Thinking out loud here but here’s a second draft of the script (with my notes/amendments for voiceover recording!)
Two months after the Philippines experienced the worst Typhoon to hit land, the people are only just emerging from a state of shell-shock. In Tacloban, one of the worst hit cities, the damage in some neighbourhoods is incomprehensible. Rebuilding has not even begun and survival itself remains all consuming for the people here.
Typhoon Haiyan (or Typhoon Yolanda as it’s known locally) was one problem, but the storm surge that followed, while not completely unexpected, was bigger than anyone had imagined. Many reported three big waves, with the sea level rising in their wake and reaching the first floor of many buildings. Of course in the poorer parts of these provinces in the Philippines, most of the buildings only have a ground floor, ///and the wooden walled, tin roofed houses offer little resistance to a storm like this///. The storm surge proved too much for many concrete buildings also, with most constructions next to the coast being obliterated.
In a community in Tacloban I met a man, who standing next to a concrete pillar that was once his house, told me how his home had been destroyed. With the Sea swelling up – a thick sludge laden with rubble, wood, metal, cookers, toys, cars and everything of a city – he had tried to escape to a safer building with his wife. But moving any distance at all in such conditions must be next to impossible, and not more than a few dozen yards from their home his wife was killed while he clung desperately to her. He said, he couldn’t bare to let go of her, even knowing she was dead.
In a graveyard in nearby Palo I found a young boy sitting next to the grave of his mother and father, both claimed by typhoon Yolanda. The local priest told me the boy had been there every day since his parents were buried.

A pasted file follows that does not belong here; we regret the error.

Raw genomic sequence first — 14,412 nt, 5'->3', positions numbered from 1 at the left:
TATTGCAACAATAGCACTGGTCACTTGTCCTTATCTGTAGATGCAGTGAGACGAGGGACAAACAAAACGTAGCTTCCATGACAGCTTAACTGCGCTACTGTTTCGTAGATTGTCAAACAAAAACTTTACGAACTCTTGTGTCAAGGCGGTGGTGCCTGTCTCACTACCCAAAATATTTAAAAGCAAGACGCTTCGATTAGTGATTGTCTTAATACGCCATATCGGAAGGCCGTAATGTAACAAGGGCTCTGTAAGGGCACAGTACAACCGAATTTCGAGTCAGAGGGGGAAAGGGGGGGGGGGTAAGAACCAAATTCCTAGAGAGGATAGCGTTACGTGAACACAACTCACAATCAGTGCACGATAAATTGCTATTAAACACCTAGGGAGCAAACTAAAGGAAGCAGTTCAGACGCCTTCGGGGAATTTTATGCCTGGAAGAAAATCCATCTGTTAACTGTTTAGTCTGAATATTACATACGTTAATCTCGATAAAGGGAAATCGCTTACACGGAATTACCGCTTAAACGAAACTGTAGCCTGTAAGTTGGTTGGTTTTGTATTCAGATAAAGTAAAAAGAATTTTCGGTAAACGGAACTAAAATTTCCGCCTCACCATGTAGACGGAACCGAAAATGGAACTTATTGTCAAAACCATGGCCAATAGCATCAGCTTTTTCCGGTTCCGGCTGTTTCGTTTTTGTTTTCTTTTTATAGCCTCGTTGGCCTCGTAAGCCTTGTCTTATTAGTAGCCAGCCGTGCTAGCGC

The rubble may have settled, but now, two months on, the remains of bodies are still being found as the clean up operation only starts to gain momentum. Rebuilding is painfully slow. Despite teams of engineers being out round the clock to restore electricity, most of Tacloban, just one city in the affected region, still doesn’t have power. And this mad scramble to restore basic infrastructure, does seem to be at the expense of having a broad plan for rebuilding the province in a more robust manner. While there are more localised projects and organisations working with the bigger picture in mind, they are definitely in a minority.
The world’s media left only days after Typhoon Yolanda before the outcome was clear, but many Aid organisations are still here. While some communities felt neglected, the Filippinos have been extremely grateful for Aid that has arrived. Two months after the disaster itself there was considerable evidence to suggest that a combination of the hard work of the locals, and the generally well-organised aid operations, had averted any mass scale secondary disaster from hunger or disease.
While the Filippinos have been grateful for the aid they have received, /// there is also mass scale distrust of the Government of the Philippines ///. The Mayor of Tacloban, the capital of this worst hit district, is politically opposed to the current President of the Philippines, and so typhoon victims had received little sympathy or support from their Government. A local business owner told me that some food aid which had been donated for the Typhoon was being sold for profit in the markets of Manila – the capital of the Philippines which lies outwith the area affected by the Typhoon. Natural disasters can be a profitable business for some.
The spirit of the Filipinos is unshakable though. Everywhere in Tacloban slogans resound like Tandog Tacloban! – Standup Tacloban! and ‘Bangon Tacloban’. Children shout ‘Your mother is Yolanda’ on the streets – the insult of the moment. And at the markets, which are gradually returning with fresh fish, vegetables and meat, there’s a stall selling T-shirts with the words printed – ‘I am stronger than Yolanda’.
I wondered what would become of the survivors of this the fiercest storm. Would these children grow up traumatised by waking up one day to armageddon, or would it strengthen their resolve, putting fire in the belly of a whole generation. In any case it’ll be the ultimate story for their grandchildren.